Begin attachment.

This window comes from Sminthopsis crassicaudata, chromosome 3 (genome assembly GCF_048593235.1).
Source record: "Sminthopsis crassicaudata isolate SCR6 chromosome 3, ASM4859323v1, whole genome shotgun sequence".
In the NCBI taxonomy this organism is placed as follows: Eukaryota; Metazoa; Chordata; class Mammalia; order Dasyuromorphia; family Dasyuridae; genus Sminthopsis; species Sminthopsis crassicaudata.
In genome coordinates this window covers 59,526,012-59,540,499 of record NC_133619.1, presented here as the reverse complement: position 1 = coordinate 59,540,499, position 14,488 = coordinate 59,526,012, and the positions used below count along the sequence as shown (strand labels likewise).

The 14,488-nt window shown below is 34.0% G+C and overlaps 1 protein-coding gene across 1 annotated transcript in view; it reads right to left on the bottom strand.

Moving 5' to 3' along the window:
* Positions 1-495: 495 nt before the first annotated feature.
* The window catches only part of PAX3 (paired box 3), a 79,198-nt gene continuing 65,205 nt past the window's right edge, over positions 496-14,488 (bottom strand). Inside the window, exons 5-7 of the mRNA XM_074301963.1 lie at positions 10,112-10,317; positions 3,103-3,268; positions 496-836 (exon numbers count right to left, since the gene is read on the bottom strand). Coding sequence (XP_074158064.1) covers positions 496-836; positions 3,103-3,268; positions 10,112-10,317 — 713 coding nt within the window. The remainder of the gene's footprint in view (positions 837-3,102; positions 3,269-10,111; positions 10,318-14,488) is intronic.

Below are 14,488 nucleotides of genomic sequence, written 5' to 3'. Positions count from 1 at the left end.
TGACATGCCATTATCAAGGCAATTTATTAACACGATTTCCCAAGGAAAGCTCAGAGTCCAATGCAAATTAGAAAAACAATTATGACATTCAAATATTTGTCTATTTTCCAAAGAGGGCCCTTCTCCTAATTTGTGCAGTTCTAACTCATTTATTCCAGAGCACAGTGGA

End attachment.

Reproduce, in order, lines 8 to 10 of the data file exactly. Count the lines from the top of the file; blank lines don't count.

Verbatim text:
* The window catches only part of PAX3 (paired box 3), a 79,198-nt gene continuing 65,205 nt past the window's right edge, over positions 496-14,488 (bottom strand). Inside the window, exons 5-7 of the mRNA XM_074301963.1 lie at positions 10,112-10,317; positions 3,103-3,268; positions 496-836 (exon numbers count right to left, since the gene is read on the bottom strand). Coding sequence (XP_074158064.1) covers positions 496-836; positions 3,103-3,268; positions 10,112-10,317 — 713 coding nt within the window. The remainder of the gene's footprint in view (positions 837-3,102; positions 3,269-10,111; positions 10,318-14,488) is intronic.

Below are 14,488 nucleotides of genomic sequence, written 5' to 3'. Positions count from 1 at the left end.
TGACATGCCATTATCAAGGCAATTTATTAACACGATTTCCCAAGGAAAGCTCAGAGTCCAATGCAAATTAGAAAAACAATTATGACATTCAAATATTTGTCTATTTTCCAAAGAGGGCCCTTCTCCTAATTTGTGCAGTTCTAACTCATTTATTCCAGAGCACAGTGGA